"Flying Fire" the Indians called them. Modern Georgians are on less intimate terms with them. In fact, when your everyday life is to go from your sealed air-conditioned house to your air-conditioned office to the store and back to the house it's easy to dismiss the sand gnat as a minor nuisance. I don't mean to sound like I'm constantly complaining, but we've found living ashore and close to the soil a heck of a lot more challenging than living aboard ever was.
The bloody sand gnat is actually a midge that lays its eggs in the water. Shrimp feed off the larvae, but those that escape move to ground along the coastal marsh and travel many miles inland. Like mosquitoes they seem to need our blood to boost the reproductive cycle. Working on boats along the marsh, planting a vegetable garden and building a workshop outside means I've given my share of blood this year. Our neighbor says the purpose of the sand gnat is "to feed the shrimp and confound the Yankee. 'course that theory ain't workin' anymore; we got too many Yankees and not enough shrimp." My proposal that we stop eating the shrimp until the sand gnats are under control didn't get anyone's approval.And then mercifully a local drought beginning in the first half of 2006 and lasting through 2007 brought an unexpected and welcome relief from insects of all types.Our vegetable garden wilted and was finally abandoned, but the clouds of gnats, mozzies and biting flies where at a tolerable level.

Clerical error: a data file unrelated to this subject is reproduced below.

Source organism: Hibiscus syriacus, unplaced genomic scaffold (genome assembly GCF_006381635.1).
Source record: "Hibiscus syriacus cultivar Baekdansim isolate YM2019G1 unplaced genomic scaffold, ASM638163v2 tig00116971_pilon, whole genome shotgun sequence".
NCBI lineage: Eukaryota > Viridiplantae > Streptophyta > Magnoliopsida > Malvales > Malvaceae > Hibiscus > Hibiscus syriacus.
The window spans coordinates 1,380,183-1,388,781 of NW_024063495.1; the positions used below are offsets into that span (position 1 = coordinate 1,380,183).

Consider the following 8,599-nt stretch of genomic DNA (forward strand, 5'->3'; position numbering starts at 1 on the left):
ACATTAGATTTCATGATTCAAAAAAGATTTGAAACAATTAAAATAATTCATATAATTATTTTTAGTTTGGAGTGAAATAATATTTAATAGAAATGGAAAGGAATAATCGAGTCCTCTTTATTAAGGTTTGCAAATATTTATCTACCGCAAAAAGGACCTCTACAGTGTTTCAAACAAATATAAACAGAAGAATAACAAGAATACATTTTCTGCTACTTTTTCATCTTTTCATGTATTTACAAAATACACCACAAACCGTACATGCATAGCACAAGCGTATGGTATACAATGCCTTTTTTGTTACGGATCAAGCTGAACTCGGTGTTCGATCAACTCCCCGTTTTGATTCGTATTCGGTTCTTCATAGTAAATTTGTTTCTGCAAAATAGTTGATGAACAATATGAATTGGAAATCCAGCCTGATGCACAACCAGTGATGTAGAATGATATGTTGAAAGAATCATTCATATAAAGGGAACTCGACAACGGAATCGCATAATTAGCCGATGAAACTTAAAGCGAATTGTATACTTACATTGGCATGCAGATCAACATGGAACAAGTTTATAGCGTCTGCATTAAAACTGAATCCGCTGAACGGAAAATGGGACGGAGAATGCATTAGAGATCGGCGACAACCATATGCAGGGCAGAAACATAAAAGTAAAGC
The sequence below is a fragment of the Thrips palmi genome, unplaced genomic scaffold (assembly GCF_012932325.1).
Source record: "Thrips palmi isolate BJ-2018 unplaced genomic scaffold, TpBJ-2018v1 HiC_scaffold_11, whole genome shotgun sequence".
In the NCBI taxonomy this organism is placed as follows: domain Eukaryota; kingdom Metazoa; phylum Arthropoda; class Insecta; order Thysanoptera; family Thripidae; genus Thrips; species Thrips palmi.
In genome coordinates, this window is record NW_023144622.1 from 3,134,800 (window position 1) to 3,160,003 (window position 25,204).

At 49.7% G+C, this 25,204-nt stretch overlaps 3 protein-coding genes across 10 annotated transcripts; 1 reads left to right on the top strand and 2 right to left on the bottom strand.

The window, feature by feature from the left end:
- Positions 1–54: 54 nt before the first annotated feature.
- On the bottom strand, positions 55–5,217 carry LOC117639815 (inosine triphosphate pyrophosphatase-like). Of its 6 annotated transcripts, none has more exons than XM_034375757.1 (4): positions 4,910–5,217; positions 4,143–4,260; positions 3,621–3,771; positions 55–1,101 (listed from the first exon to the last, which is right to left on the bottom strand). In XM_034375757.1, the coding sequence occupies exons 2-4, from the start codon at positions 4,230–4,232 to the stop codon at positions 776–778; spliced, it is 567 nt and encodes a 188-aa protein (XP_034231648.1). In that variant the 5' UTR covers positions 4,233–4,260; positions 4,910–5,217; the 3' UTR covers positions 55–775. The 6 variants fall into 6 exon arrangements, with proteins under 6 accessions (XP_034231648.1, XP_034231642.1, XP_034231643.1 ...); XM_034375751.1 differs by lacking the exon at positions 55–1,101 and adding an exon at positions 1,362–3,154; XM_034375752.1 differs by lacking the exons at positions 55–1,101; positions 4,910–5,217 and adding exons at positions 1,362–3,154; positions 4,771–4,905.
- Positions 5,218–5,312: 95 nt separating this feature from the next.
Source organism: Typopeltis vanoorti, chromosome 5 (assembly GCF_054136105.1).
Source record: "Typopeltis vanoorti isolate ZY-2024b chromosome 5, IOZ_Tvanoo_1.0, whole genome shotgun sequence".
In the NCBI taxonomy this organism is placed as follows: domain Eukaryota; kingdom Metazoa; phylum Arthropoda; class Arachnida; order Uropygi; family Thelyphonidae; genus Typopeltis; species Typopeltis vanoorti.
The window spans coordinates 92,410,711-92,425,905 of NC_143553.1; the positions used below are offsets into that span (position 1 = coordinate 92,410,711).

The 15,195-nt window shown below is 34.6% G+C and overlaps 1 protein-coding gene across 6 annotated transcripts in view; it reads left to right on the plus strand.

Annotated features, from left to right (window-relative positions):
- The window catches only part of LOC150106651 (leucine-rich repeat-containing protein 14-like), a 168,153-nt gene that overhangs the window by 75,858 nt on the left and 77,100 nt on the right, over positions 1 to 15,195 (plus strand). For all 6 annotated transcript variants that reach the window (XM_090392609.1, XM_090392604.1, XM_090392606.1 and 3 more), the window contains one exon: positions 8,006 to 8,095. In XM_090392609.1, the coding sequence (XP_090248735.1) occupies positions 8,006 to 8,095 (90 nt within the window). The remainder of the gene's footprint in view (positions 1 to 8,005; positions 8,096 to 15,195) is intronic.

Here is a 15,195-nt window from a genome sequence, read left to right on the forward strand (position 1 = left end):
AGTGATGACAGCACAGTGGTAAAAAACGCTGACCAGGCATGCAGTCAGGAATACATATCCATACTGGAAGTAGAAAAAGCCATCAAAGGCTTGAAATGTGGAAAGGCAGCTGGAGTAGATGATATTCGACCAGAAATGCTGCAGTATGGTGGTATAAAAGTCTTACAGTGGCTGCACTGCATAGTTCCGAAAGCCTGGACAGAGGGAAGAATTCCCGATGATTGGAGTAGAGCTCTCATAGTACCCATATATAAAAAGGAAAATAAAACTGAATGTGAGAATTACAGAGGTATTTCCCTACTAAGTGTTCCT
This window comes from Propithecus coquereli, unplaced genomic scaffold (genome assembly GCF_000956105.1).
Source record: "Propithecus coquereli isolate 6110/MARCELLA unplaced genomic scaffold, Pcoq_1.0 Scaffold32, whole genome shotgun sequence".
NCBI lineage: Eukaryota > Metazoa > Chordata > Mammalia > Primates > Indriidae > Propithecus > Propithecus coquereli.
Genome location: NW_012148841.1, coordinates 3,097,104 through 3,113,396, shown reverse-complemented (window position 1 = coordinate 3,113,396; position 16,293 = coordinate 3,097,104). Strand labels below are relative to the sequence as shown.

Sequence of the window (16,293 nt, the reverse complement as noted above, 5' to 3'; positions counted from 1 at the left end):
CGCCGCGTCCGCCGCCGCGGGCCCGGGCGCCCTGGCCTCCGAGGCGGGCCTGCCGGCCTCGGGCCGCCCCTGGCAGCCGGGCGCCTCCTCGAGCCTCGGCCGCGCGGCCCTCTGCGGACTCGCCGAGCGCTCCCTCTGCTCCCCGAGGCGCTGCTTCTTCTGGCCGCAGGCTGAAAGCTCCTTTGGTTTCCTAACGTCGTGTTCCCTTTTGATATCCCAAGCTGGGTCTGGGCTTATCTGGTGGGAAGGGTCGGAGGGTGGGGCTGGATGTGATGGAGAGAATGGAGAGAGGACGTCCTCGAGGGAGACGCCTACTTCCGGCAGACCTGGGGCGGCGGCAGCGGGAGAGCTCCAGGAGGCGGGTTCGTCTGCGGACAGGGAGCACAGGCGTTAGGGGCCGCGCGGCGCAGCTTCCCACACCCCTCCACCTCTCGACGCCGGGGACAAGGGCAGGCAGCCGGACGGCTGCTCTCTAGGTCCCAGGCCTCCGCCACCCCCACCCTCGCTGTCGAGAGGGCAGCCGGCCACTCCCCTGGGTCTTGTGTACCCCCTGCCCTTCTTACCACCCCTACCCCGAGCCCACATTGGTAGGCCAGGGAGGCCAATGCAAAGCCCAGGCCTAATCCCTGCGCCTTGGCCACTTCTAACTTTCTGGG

Since acquiring the house we've spent much more time ashore than sailing. We did manage to get out on the water for some local sailing and in December 2007 completed a delivery trip of a Liberty 49 from Brunswick to St. Thomas Virgin Islands as described in the article Twenty Tacks to St Thomas. Meanwhile, we've been involved in many boat refit and renovation projects as well as getting our workshop finished.
A friend brought his Pearson Alberg 35 up from Ft. Lauderdale to Brunswick for us to assist on a complete overhaul to prep the boat for offshore cruising. So far we've installed a Lavac toilet, replaced the sails, electrics, plumbing, stove, added a monitor windvane, mast steps and a pair of 55 watt solar panels fitted to our custom-designed SolarTracker swivel mounts.
Atom is anchored in a nearby river and awaits her next voyage or at least some TLC, which we keep promising to her and then postponing because of a busy schedule helping other sailors get ready to go cruising.
More photos of the Stone Horse, Alberg 35 and Clombia 8.7 refits and Hinckley Bermuda 40 exterior brightwork are detailed on the Sailboat Projects page.
On this Alberg 35 we converted the roller reefing main to a Mack Pack with slab reefing, Harken Unit 1 roller furling jib, added mast steps, monitor windvane, and SolarTracker solar panel mounts.